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A Bruin Fan's First Rule: Maintain Fluidity

September 26, 2002|BRIAN LOWRY | TIMES STAFF WRITER

There are no hard and fast rules for proper tailgating, but among true Bruin fans, a few simple ones generally apply.

For starters, tailgating is not really meant for teetotalers. Sure, you can walk proudly into the stadium without a drop of alcohol in your veins, but strolling in languidly (if not staggering) after a few drinks tends to make the first quarter much more enjoyable--especially based on the team's uneven performances in recent seasons.

The Rose Bowl, moreover, is a beautiful venue at which to sit outside enjoying a cold anything, with the mountains providing an idyllic backdrop--assuming the smog doesn't obscure them--as you watch the eclectic, attractive crowd file into the stadium.

In fact, my friends and I have distinctly noticed over the years that the crowd keeps getting younger--the only acceptable explanation for how we perceive, and are perceived by, all those marauding groups of sorority girls.

My personal choice of beverage, by the way, is a self-devised concoction of vodka, lemon-lime soda and lemonade, with Triple Sec and a splash of orange juice--perfect before noon, preceding a 12:30 p.m. kickoff. This libation alone has more than once provided me with the fortitude necessary to enter the Coliseum for the UCLA-USC game, knowing full well that I will be subjected to 3 1/2 hours of the dreaded, droning Trojan band playing "Conquest" and "Fight On" without interruption.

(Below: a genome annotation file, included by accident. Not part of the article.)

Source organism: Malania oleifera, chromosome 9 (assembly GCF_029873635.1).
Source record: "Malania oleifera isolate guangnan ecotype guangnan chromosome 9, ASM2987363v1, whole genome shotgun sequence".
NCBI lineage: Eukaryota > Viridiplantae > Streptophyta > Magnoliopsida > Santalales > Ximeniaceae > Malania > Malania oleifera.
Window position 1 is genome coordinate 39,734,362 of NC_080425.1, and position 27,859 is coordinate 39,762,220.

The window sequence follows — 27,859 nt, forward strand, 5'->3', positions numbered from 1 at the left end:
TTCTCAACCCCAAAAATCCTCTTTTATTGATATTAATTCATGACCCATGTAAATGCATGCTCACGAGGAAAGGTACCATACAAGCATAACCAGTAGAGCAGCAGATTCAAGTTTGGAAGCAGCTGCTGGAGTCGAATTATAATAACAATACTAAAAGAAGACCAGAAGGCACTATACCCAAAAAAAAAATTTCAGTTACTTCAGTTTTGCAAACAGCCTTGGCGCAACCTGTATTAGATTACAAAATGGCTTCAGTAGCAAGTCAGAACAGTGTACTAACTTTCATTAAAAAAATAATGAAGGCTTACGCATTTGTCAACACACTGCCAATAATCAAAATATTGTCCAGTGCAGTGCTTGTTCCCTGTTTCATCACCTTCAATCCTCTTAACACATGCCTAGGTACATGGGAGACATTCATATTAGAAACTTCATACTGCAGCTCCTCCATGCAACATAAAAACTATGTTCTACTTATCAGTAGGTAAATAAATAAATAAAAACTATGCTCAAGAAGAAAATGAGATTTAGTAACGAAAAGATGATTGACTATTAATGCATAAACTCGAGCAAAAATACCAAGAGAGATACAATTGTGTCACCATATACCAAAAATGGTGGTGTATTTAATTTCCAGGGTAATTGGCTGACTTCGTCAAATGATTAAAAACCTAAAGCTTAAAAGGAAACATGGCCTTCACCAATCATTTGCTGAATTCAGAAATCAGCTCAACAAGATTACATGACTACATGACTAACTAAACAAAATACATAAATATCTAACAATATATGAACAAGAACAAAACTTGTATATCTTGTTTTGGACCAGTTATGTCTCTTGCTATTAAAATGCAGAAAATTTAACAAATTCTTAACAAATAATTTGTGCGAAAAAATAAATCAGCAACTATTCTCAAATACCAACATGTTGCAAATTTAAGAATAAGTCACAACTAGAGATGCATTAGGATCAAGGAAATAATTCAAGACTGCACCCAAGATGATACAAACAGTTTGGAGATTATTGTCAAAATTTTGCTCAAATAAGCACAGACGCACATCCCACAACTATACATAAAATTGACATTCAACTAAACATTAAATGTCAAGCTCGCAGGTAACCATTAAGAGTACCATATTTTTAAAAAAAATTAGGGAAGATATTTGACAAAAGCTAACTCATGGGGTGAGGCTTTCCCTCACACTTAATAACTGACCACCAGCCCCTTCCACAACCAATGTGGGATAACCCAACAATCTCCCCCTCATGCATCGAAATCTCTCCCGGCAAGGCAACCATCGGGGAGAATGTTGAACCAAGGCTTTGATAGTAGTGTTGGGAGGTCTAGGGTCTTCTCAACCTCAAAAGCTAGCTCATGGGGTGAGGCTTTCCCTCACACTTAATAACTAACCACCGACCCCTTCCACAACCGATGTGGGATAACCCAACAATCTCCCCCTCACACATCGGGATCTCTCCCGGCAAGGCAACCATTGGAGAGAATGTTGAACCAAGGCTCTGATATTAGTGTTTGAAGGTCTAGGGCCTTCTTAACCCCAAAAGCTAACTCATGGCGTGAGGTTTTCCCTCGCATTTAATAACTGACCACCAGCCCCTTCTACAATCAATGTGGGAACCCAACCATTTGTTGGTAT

Bringing food is a good idea too, although the planning that goes into meals outside the Rose Bowl can be somewhat jarring--especially seeing folks lay out elaborate spreads complete with tablecloths and wineglasses.

Those of us who prefer grabbing sandwiches from Bristol Farms or the local deli would like to remind our fellow ticket-holders that they are attending a football game, not the Hollywood Bowl. Besides, overdressing for casual occasions is traditionally a Trojan trait.

One more thing to remember: No matter how good your tailgate party is, memories of the day will be poor ones if your team goes out and stinks up the field. Of course, if you've done a proper job of tailgating, it does tend to dull the impact of a subpar performance without missing out on the fun of being there. As for being clearheaded enough to savor every play, well, isn't that why they invented VCRs and TiVo?

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